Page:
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Explanation for Everything

Explanation for Everything

Explanation for Everything may sound like the title of an insufferable American indie film, but it is, in fact, the third film by Gábor Reisz. The Hungarian director burst into the film scene with his charming first feature, For Some Inexplicable Reason (VAN valami furcsa és megmagyarázhatatlan 2014). The follow-up Bad Poems (Rossz Versek) was released in 2018 to widespread acclaim. I liked it and have seen the film several times, but I still expressed some doubt about it during the Hungarian Film Week in 2019. My thoughts then might have been slightly uncharitable for a film with so many ideas, but I felt that, occasionally, the director tried too hard. and resorted to gimmicks

The world premiere of Reisz’s third feature took place in the Orizzonti section of the Venice Film Festival. When Alberto Barbera mentioned the film during the festival presentation, he almost apologised that the film was not screened in the competition. The film is set during the summer in Budapest. Ábel (Gáspár Adonyi-Walsh) is 18 and about to take his final exams. He is distracted by the fact that he is in love with his best friend, Janka (Lilla Kizlinger).1 Lilla Kizlinger is known for her part in Bence Fliegauf’s Forest – I See You Everywhere, which rendered her a Silver Bear for Best Actress in 2021. She, on the other hand, has a crush on the history teacher, Jakab (András Rusznák).

We first meet some young people drinking and partying in the streets. One of them is Ábel, and we will soon be acquainted with his parents, György, who is an Orbán supporter (István Znamenák) and Judit (Krisztina Urbanovitz). The former is an architect who sees colleagues and friends leaving Hungary for Denmark and other Western European countries. When Ábel comes home and says that he failed his history exam, György explodes and tells his son that his life is ruined. In an apparent attempt to divert the attention, Ábel tells his father about a comment Jakab made about a national symbol on his jacket. That simple act sets several wheels in motion, and soon, all hell will break loose.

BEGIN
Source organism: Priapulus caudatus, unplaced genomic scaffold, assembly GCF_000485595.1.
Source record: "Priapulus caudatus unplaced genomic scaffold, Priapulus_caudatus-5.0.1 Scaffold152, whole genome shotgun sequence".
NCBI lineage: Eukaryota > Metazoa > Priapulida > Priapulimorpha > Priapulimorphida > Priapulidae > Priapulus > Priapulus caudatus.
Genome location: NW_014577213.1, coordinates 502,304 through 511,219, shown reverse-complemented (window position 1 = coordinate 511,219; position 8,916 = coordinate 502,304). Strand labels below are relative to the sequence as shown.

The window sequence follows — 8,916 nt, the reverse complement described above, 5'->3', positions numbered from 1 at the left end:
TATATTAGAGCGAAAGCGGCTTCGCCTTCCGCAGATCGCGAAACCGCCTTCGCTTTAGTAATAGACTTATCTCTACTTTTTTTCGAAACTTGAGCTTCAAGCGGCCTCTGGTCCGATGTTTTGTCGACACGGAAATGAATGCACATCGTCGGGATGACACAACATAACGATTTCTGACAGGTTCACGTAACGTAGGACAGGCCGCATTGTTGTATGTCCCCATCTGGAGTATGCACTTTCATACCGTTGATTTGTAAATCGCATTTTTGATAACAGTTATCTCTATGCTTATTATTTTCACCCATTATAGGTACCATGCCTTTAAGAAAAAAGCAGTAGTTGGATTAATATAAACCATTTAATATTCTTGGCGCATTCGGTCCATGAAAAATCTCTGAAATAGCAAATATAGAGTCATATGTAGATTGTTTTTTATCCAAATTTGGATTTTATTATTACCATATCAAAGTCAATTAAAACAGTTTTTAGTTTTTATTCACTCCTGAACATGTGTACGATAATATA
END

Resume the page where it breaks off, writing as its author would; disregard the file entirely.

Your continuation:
Explanation for Everything Gábor Reisz
Gáspár Adonyi-Walsh in Explanation for Everything.

Is there an Explanation for Everything?

In Péter Gothár’s classic Time Stands Still (Megall as idö 1982), there is a scene when a boy grabs the microphone during a public event and starts shouting. Even though the act has nothing to do with politics, it still has political ramifications. The point of the reference is not merely that István Znamenák played Dini in that film, but above all, that Reizs’s film tackles the complex topic of a society where everything can and will be politicised, no matter the context. The director co-wrote the script with his former professor, Éva Schulze. I’m not sure how significant her impact was, but this is unquestionably Reisz’s most mature film to date, both in writing and execution.

The film’s origin derives from the government’s reorganisation of the University of Theatre and Film Arts. Something that sparked numerous protests from Reisz and virtually everyone important in the film community. The scriptwriters managed to find a way of depicting the situation in Hungary without stooping to caricatures. György was already annoyed with Jakab, who he considers too left-wing. Did Ábel fail the exam because of Jakab´s bias? Explanation for Everything takes place during eight days and is divided into chapters with mischievous titles. We will follow the action from several viewpoints, creating a Rashomon mosaicked but clear view of the proceedings. The film doesn’t really explain everything, thankfully, but the original title, Magyarázat mindenre provides a clever pun.

The film is also a testimony to how the production conditions for films have changed in Hungary. When the aforementioned debut feature was screened at the Hungarian Film Week, it was a film that the organisers were very proud of, and there were even buses available to take the spectators to extra screenings. Explanation for Everything didn’t get any money from the film fund, and it’s not mentioned at all on the National Film Institute webpage. There was a single post on Facebook after the film won the Orizzonti competition, but more stress was on the fact that Poor Things was shot in Hungary. The funding for the film came from Slovakian MPhilms and Proton Cinema through Júlia Berkes. 

The look of the film is, in many ways, reminiscent of Romanian cinema by directors like Puiu and Muntean. Kristóf Becsey’s handheld camera provides a straightforward, artless perspective that serves the film perfectly. The strongest aspect of the film might still be the acting. In a story that could easily have been rife with clichés, the tight and nuanced script is expertly handled by all the thespians involved. Znamenák might have the trickiest part, but Rusznák, as the, frankly, annoying teacher, is perfect, as well.

Explanation for Everything is one of the best films of the year and a film that I can’t recommend enough. It is also scattered with brilliant dialogue and one-liners. Even though the film’s theme is ostensibly local, its universality is all too apparent.

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